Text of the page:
If you’re interested in disused railway tunnels then the May 2008 issue of Australian Railway History (it’s out in the newsagents as the moment) has a very interesting article on the old tunnels at Glenbrook, west of Penrith, Clarence east of Lithgow and at Marrangaroo, west of Lithgow.
Both localities were used to store mustard gas and other chemical weapons that the RAAF had imported from England in the form of bombs in the early part of World War II.
The article is of particular interest to me because my first wife’s father was in the RAAF during and after the war and was stationed at both localities.
He has since passed away but I can clearly remember him telling my wife and I of the time he and several other stores personnel were actually gassed at Glenbrook and were rushed to hospital.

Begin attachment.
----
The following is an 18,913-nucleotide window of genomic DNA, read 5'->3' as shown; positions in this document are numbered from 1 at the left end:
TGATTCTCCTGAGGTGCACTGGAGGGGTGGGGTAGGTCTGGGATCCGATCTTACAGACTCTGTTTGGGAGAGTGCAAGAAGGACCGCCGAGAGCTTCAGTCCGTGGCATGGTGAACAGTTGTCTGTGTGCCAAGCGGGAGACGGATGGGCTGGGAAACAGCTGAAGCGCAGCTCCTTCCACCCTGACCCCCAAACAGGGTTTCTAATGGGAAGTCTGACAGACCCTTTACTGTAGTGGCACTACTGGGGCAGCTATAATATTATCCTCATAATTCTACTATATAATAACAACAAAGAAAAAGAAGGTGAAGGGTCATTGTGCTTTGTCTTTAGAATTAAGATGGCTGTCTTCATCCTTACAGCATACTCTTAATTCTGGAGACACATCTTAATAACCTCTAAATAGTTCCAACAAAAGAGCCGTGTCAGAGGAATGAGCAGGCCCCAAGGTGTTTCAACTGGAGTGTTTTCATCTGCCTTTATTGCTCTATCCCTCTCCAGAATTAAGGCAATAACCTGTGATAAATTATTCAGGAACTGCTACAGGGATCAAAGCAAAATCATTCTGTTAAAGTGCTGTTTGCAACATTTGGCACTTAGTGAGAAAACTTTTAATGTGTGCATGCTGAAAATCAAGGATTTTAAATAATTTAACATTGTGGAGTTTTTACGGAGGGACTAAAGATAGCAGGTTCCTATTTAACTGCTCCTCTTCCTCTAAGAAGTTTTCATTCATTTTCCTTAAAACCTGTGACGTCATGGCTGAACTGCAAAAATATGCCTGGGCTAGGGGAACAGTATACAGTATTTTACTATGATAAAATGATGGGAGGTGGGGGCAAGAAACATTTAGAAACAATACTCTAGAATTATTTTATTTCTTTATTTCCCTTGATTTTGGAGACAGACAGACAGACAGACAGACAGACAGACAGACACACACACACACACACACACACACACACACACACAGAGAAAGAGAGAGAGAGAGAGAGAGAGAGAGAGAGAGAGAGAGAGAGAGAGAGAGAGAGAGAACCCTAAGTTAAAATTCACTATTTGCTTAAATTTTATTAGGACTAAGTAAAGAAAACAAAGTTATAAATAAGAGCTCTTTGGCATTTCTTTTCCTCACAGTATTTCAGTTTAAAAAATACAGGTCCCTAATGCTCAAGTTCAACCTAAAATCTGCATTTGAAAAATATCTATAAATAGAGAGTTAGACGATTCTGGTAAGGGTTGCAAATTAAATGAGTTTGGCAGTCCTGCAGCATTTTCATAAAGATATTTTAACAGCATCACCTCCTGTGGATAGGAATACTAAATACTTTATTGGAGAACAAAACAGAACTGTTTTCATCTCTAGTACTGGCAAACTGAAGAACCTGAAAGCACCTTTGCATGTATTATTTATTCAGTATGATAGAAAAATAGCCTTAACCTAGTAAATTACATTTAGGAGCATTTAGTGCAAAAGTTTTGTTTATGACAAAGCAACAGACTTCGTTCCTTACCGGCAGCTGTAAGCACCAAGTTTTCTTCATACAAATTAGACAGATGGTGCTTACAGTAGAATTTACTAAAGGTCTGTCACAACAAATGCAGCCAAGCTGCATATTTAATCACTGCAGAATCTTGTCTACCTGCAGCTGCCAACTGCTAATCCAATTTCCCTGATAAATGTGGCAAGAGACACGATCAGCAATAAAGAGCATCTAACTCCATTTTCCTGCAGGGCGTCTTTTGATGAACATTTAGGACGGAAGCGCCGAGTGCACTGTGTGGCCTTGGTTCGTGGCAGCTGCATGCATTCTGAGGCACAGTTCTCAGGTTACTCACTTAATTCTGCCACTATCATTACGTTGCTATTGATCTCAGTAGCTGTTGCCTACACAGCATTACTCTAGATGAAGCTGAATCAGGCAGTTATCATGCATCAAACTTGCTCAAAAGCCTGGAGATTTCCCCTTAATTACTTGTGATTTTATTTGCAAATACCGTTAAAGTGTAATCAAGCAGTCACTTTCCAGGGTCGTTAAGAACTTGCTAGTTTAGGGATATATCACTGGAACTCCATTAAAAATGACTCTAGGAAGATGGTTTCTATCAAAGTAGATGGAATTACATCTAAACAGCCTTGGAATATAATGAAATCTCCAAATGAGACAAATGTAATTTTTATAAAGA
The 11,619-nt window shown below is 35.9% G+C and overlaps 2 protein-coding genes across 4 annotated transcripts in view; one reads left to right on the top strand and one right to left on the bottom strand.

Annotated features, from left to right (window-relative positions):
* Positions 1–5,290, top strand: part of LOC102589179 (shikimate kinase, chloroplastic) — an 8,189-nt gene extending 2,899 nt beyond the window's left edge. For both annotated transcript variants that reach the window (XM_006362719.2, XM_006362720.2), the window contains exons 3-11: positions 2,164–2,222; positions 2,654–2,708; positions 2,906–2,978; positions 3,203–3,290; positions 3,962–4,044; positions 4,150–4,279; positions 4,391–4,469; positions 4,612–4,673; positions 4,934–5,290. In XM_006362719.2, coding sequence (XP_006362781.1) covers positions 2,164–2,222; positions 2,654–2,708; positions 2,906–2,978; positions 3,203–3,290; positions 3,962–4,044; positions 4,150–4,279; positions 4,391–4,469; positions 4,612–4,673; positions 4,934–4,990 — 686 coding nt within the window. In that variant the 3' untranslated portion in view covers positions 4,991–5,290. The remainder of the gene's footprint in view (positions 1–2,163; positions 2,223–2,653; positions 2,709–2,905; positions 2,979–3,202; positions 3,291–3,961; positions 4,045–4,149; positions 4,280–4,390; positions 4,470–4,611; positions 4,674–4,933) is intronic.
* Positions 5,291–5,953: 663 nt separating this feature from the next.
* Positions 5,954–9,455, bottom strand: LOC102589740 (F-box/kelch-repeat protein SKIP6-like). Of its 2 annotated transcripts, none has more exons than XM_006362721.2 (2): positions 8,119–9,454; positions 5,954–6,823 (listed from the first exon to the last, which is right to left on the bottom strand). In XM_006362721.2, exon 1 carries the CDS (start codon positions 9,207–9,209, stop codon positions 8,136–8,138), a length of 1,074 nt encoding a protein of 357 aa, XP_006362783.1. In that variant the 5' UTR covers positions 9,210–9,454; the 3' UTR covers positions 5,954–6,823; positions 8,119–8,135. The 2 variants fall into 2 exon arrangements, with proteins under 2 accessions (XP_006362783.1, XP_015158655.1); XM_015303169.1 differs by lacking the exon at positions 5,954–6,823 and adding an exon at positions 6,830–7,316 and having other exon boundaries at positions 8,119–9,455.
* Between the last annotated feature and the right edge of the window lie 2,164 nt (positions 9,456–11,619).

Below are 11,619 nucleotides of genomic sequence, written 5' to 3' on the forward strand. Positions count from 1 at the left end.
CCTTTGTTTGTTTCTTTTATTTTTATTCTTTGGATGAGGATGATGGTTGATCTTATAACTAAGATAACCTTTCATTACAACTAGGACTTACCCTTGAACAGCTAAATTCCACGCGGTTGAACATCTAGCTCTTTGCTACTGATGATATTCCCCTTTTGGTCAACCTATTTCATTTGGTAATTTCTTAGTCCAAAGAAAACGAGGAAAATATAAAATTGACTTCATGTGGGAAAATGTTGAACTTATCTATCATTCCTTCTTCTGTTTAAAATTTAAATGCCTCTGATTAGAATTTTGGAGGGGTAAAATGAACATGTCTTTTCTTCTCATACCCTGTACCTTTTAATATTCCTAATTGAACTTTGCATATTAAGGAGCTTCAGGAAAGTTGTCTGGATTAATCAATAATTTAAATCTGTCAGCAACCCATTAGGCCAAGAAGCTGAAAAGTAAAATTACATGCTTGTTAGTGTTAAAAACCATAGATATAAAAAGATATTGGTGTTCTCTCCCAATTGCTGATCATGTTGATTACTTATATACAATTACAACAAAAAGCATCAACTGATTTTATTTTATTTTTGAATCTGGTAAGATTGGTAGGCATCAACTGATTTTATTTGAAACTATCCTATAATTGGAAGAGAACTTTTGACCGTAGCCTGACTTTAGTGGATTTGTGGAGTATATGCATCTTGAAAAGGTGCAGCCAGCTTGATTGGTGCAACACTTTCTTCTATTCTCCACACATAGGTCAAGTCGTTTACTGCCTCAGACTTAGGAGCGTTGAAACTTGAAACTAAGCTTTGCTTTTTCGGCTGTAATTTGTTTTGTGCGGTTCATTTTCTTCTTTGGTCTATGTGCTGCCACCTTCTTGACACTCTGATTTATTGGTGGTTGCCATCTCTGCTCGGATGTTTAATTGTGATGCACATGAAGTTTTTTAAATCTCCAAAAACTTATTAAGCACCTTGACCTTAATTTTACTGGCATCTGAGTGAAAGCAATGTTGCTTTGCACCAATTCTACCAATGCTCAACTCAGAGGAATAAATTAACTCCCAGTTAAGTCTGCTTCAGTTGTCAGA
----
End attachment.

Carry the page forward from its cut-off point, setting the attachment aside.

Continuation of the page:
He was then moved to Marrangaroo and was there when the Japanese midget submarines attaced Sydney Harbour. Evidently the attack caused such a panic that the Marrangaroo depot … which housed a lot of munitions not just mustard gas … received instructions to evacuate all the munitions from the depot and hide them in the rough country behind the depot.
And that was very rough country indeed … evidently at times the trucks transporting the munitions into that country had to be winched up steep inclines. Such was the rush to clear everything out of the depot that no one kept accurate records of where various loads of munitions were dumped and when it came time to recover the hidden bombs etc. not everything could be found.
My father-in-law was very clear about the fact that quite a few of the chemical warfare weapons were never recovered because no one could remember where they had been hidden.
So the bombs are still out there and the area where the munitions depot once stood has become much more populated than it once was.
To read more about Australia’s involvement with chemical weapons go to Chemical Warfare in Australia.